Most chess programs only use the null move when there are several pieces left on the board; it is then fairly safe.
    • I say create an AI, then let it figure out how to play chess. That's the only fair way to do it - that's what humans have to do.
    • No it's not. There are more possible chess games than all the atoms in the universe. In chess, it is a truism that the most complicated position is the initial position.

      It's a fallacy to compare "my brain can compute # moves per second" vs the computer's ability to simply crunch.

      The brain remember patterns, and can quickly intuit the kind of strategy to go about it. For example, if the position seems "closed", I aim for a strategic maneuvering game trying to obtain the upper hand by controlling squares or perhaps marshalling resources before a sudden opening of the position. I will spend very little time trying to look for tactics in such a position. Now a computer program that brutely analyzes the position by counting moves will have to go through an entire branch of variation that a human would simply won't think about. That's a sample of how intution works.

      The thing about the 2nd game in the Kasparov vs DB match is that DB actually made a "positional" move that seemed almost human : it sacrifices a nice tactical combination for a longterm positional advantage. Old K couldn't believe it was the computer and alluded to some cheating by the DB team (very bad taste, but it was a huge compliment to the DB team).

      So, waiting for the "exponential" (which is not true either) growth of computing power to play the "ultimate game" is not going to work.

      Also, you ignore the fact the humans are becoming better players. The average grandmaster now can kick a lot of butts tof the previous generation. Why? Simply because a lot of theoretical (yes, they actually call them chess theory) development has occured. Some common chess themes that were vogue then are now considered bad or dubious. New ideas are overtaking the old. I grew up on the games of Fischer and Botvinnik, where the byword is clear-cut and simplicity. NOwadays, chess games are a complicated mess that I don't quite understand what's going on.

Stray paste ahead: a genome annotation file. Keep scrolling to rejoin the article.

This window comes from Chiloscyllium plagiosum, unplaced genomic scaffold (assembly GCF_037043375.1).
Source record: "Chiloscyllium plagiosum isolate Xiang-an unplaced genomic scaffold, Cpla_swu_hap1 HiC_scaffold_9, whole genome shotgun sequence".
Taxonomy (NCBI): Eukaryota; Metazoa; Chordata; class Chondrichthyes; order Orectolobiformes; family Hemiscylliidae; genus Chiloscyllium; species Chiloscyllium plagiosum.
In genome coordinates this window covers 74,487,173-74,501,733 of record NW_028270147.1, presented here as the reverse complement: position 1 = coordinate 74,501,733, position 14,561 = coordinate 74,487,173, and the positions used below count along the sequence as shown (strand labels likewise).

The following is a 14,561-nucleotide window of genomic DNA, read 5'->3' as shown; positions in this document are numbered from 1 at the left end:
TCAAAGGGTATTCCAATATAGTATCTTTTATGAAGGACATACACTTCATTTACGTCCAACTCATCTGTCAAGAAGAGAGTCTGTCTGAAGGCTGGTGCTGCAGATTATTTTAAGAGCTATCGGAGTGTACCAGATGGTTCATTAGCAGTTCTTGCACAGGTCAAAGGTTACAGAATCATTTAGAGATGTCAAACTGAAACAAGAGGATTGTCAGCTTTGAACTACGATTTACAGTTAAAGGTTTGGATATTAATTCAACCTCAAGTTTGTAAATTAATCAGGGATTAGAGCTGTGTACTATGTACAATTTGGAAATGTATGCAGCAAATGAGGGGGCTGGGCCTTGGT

Disclaimer : I used to play lots of chess. Now I play once in a while on chess.net.
  • by Anonymous Coward on Tuesday August 07, 2001 @05:46AM (#2136631)
    Hacked by Chinese!
  • I think we will see 2 wins by Kramnik and the rest will be draws. Kramnik is a very stable and player who doesn't usually sacrifice material or go into complications. Plus Kramnik's endgames are second to none in the world. Kramnik will use the same strategy that he used as black against Kasparov. Which was to go from the opening into the endgame. This is a huge disadvantage to the computer because they do not play endgames very well without very large table bases. Kramnik also has the advantage of studying several Deep Fritz games before the match. Kasparov did not have this luxury vs. Deep Blue. If he did have that would have made a big difference. But that isn't the only reason that Kasparov lost that match. He should have adopted a slow positional style similar to Karpov or Kramnik's. Of course I may be biased towards Kramnik because his favorite first move is 1. Nf3 :)
  • In his attempts to get Deep Blue "out of the book" Kasparov made some very twisted transpositions of standard openings, including the ridiculous looking rook pawn for opening move (or was it knight pawn .... same diff). The net result was that Gary outsmarted himself. Since opening play is the most analyzed aspect of the game, it would make more sense to save the variations for the early middle game.